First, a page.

A standing-room-only crowd packed Fong Auditorium in Boylston Hall on Tuesday (April 26) for the premiere of “Acting on Faith: Women and New Religious Activism in America,” a documentary film produced by Rachel Antell M.T.S. ’92, a Pluralism Project research affiliate. Diana L. Eck, director of the Pluralism Project and professor of comparative religion and Indian studies, narrates the film. The event, which included a screening, a panel discussion, and a reception, was hosted by the Pluralism Project, a research organization at Harvard dedicated to helping Americans engage with religious diversity.
“Acting on Faith” offers an intimate look into the lives and work of three American women activists for whom faith is a catalyst. The film shows these women at work, with their families, and at play as they reflect on the compatibility of feminism and religion and the tension of being a critical voice without alienating one’s community or inviting outside prejudice. Their strategies are simple yet surprising: Laila Al-Marayati illustrates how the Muslim principle of zakat (purifying through the act of giving) served as the inspiration for the first free clinic in South Central Los Angeles; Shamita Das Dasgupta uses strong female figures in Hindu myth to provide encouragement to battered women to leave abusive husbands; and Mushim Ikeda-Nash integrates the uniquely relational experiences of women into the American Buddhist practice. Through their stories, the film offers insight into, and encourages dialogue on, the thought and action of women activists from different religious and cultural traditions in the United States.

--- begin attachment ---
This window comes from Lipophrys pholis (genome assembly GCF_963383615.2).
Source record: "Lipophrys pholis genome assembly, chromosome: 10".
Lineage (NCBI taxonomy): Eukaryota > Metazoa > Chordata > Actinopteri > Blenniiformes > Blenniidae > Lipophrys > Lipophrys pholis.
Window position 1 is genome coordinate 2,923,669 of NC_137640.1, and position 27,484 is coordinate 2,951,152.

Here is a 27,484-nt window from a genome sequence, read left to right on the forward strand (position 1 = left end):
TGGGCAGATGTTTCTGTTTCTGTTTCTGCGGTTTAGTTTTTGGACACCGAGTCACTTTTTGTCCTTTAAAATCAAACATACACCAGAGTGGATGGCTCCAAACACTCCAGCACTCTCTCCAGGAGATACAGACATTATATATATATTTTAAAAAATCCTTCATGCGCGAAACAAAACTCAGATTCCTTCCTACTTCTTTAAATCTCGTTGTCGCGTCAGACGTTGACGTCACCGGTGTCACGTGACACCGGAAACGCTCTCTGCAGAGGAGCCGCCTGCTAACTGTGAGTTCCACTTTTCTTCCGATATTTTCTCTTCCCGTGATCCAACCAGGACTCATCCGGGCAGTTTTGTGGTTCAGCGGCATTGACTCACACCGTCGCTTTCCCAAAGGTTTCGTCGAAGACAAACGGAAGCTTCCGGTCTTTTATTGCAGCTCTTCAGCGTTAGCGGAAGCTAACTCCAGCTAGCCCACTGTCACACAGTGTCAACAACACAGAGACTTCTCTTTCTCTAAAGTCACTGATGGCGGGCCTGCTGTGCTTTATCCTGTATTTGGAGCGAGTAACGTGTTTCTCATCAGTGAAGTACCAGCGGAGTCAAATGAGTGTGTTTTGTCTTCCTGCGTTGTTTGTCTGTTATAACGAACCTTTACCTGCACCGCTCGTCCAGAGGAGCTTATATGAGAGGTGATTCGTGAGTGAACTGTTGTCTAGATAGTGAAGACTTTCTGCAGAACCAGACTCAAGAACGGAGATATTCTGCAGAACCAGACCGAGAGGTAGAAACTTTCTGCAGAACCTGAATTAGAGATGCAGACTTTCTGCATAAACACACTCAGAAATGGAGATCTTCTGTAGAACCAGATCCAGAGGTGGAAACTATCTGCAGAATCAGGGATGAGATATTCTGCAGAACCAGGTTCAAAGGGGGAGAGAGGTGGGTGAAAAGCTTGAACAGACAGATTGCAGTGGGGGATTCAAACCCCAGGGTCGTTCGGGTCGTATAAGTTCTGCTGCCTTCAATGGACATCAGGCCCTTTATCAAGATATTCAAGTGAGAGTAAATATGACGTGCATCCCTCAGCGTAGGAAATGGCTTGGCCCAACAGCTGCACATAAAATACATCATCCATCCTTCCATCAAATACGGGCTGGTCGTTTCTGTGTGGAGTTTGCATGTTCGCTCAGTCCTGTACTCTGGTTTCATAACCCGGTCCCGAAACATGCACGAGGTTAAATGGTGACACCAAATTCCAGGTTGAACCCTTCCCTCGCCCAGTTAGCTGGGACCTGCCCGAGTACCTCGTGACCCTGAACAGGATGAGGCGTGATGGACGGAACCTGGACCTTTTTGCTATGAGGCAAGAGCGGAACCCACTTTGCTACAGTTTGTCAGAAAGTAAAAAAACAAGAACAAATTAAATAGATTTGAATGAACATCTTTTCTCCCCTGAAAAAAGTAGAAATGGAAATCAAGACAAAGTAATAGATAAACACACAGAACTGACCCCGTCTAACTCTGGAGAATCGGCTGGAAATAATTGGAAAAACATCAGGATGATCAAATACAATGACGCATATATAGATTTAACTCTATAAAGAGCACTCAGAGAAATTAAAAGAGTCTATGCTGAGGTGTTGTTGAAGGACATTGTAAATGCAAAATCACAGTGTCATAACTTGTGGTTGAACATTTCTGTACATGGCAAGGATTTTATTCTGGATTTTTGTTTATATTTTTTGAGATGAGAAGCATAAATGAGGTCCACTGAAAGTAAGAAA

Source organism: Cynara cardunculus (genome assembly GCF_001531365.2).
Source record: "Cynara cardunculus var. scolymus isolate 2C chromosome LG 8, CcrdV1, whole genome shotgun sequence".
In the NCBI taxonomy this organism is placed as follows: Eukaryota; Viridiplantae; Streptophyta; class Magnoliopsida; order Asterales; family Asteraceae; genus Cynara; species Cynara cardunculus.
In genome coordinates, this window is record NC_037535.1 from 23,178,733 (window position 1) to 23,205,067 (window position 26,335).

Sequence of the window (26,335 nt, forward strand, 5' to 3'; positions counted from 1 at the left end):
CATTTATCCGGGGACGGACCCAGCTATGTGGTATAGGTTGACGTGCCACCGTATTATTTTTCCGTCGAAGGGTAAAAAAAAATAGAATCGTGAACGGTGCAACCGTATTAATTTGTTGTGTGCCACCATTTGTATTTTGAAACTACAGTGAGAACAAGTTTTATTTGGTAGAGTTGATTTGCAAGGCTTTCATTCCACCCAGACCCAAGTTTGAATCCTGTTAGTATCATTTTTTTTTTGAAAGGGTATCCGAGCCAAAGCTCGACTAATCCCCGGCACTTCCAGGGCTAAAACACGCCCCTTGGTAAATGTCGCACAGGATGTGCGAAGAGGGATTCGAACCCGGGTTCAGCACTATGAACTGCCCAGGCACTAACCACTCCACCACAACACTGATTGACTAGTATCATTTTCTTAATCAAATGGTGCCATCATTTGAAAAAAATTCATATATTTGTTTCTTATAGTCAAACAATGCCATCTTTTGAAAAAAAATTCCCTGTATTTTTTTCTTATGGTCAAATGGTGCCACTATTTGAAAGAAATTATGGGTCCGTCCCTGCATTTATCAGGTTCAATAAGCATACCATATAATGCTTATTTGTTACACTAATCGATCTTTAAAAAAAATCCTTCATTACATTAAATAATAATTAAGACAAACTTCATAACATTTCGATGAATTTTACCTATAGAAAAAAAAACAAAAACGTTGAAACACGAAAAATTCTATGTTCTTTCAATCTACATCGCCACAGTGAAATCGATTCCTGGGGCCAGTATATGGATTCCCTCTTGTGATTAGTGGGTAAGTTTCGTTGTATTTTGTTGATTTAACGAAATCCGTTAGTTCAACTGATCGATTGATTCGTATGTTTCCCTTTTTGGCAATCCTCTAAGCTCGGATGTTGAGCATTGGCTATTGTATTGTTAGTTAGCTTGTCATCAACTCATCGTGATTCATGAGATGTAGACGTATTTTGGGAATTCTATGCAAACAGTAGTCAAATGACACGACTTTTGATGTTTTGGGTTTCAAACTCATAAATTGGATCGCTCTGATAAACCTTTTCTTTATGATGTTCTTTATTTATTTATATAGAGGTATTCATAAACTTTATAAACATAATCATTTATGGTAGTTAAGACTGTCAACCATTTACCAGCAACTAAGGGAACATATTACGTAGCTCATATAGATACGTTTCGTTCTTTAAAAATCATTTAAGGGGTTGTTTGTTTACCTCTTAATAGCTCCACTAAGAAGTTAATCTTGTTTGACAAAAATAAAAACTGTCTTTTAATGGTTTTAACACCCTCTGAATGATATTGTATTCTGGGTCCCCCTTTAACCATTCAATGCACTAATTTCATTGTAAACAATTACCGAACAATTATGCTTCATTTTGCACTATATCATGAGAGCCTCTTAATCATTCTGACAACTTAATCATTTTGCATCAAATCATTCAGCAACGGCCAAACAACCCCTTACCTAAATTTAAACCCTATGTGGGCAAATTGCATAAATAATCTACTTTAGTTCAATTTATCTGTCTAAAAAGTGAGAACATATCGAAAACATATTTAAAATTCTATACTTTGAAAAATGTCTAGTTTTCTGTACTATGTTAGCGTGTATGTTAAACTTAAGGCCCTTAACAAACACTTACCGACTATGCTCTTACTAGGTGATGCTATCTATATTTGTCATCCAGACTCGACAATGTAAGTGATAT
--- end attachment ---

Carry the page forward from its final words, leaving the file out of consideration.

Following the screening, Eck moderated a panel discussion with the women featured in the film and its producer. Dasgupta explored the ways in which the events of September 11, 2001, continue to effect the South Asian community in general, and South Asian women survivors of domestic violence and trafficking in particular. She suggested that calling upon local law enforcement is often not an option for immigrant women who fear detention or deportation.
Al-Marayati echoed some of these concerns. She described how her hope for a brighter future rests in each woman she is able to help in the clinic where she works. This smaller picture, she suggested, “is really the larger picture.”
Asked how women activists of faith might respond to the intense demands of their work, Ikeda-Nash suggested that women activists “take a vow not to burn out.” She described her own sense of accountability to herself, her family, and her community, which includes a commitment to live longer under less stress and to bring spiritual practices to activism through spiritual contemplation.
At a reception in Ticknor Lounge, audience members had a chance to mingle with panelists and to network with their colleagues. Producer Antell remarked that she was “pleased with how much interest the film generated, and very excited by some of the ideas people had for future use of the film in their work.” Since the premiere has been advertised, the Pluralism Project has been fielding dozens of requests from all over the country for future screenings in community, religious, and educational centers. The project is working to develop a resource guide to accompany the film, as well as a strategy for distribution.